Gay rights groups in Turkey have expressed alarm at a government-led project to build prisons only for criminals who declare themselves gay, saying it would lead to more discrimination in a largely homophobic country.
Justice Minister Bekir Bozdag announced at the weekend that plans were underway to construct separate prisons for openly gay inmates in a bid to “protect convicts” with different sexual orientations.
“Convicts who stated that they are gay will not mix with other convicts in the communal area or during social activities in the new prison facilities,” Bozdag said in a written answer to a parliamentary question.
Unlike other Muslim countries, same-sex relationships are not criminalised in Turkey, a formally secular nation where prostitution and sex change operations are legal.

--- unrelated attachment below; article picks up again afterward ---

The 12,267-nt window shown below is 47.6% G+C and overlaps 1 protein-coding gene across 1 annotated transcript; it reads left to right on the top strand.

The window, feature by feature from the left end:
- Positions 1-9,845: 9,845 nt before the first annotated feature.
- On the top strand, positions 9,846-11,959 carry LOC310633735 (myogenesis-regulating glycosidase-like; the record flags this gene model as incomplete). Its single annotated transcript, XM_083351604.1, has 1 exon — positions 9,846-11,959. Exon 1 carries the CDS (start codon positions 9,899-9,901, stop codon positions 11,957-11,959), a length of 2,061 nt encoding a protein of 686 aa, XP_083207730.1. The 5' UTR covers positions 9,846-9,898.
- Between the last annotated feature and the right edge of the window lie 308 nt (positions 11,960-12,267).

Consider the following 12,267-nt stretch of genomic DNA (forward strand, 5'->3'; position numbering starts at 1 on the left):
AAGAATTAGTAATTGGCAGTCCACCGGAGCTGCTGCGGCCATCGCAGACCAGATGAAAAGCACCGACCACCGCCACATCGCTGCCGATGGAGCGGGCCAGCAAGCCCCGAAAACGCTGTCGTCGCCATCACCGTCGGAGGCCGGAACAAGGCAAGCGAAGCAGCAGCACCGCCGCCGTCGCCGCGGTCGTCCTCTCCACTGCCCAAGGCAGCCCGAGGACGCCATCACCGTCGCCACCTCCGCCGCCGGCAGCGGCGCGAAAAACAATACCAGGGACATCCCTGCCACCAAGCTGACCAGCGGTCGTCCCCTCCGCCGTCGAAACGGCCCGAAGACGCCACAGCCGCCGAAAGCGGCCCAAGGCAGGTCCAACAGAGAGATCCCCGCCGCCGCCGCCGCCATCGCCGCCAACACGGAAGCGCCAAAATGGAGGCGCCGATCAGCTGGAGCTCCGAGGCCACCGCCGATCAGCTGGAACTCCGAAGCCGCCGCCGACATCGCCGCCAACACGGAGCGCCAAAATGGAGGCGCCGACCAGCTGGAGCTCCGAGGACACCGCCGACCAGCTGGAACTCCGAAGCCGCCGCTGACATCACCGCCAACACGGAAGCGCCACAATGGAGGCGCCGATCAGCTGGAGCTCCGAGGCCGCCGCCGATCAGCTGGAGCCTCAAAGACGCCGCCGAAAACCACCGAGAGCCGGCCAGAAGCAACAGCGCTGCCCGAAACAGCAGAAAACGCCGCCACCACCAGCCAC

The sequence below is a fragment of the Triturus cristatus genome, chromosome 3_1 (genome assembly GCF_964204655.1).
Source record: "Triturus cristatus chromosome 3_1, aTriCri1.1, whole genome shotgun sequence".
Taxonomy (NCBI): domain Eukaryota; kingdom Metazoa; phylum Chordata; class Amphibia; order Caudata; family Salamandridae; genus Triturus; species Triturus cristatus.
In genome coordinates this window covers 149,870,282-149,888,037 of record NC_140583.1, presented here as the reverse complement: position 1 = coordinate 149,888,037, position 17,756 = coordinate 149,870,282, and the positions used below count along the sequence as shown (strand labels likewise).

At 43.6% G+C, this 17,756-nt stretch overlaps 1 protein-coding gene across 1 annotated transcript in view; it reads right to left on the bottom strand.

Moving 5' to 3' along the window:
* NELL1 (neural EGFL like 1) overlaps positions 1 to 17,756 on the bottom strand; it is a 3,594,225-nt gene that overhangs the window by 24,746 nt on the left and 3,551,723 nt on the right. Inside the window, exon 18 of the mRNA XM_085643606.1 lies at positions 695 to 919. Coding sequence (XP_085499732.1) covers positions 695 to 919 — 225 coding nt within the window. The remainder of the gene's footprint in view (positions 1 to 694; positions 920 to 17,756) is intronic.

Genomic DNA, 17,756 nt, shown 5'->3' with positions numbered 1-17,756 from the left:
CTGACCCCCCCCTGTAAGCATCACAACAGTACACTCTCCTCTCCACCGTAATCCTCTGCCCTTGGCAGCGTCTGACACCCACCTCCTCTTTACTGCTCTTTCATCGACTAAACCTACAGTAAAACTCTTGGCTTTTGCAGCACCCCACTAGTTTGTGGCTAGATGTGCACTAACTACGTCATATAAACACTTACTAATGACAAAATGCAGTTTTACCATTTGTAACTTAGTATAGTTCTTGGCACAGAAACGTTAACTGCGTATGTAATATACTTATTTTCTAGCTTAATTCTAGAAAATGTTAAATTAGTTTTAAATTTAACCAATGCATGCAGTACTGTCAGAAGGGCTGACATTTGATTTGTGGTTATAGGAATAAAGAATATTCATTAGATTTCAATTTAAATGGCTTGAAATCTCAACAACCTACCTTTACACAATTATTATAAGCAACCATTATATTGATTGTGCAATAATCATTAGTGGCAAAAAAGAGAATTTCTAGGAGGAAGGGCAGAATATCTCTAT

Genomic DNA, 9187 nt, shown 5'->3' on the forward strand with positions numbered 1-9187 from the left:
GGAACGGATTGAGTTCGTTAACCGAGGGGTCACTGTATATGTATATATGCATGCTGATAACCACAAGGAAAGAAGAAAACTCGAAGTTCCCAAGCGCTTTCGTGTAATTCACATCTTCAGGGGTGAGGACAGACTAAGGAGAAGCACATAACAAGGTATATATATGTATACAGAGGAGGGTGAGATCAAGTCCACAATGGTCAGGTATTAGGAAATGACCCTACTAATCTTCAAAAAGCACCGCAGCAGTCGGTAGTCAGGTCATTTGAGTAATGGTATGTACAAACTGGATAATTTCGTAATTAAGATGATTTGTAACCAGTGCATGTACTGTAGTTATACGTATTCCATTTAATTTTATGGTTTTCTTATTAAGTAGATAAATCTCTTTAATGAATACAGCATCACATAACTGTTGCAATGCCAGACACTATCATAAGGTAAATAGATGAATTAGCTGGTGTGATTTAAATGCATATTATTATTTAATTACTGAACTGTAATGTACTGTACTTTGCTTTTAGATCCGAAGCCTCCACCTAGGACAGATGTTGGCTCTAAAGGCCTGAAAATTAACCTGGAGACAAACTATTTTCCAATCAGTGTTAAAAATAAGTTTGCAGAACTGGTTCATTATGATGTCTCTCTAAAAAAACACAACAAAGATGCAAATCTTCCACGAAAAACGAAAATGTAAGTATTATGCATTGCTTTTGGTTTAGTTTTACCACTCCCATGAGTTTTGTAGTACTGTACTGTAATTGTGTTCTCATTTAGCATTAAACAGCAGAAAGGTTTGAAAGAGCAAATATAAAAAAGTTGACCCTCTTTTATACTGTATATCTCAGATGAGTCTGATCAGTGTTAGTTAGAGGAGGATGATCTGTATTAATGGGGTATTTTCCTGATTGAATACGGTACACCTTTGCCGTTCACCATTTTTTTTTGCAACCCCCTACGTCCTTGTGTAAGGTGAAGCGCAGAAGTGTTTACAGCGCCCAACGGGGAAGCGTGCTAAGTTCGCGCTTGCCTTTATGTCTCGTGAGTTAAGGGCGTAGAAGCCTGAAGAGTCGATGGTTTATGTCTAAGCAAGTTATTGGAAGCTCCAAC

But traditional Islamic values hold sway over large sections of society in Turkey.
Gay rights groups voiced dismay last year that proposed legislation failed to make it a hate crime to target people because of their sexual orientation.
The situation is especially dire in existing prisons where, according to the justice ministry, homosexuals are effectively kept in solitary confinement.
“This is a medieval-age practice. This kind of segregation is nothing but a punishment” said Murat Koylu, a spokesman for the Ankara-based gay rights group Kaos GL.
“Instead of creating public areas where people from all sexual orientations can live together, the government has once again chosen to ostracise homosexuals,” he said.
“This will lead to the profiling of gay prisoners, as well as their families and the prison itself. How will the government be able to protect those prisoners who are not openly gay?”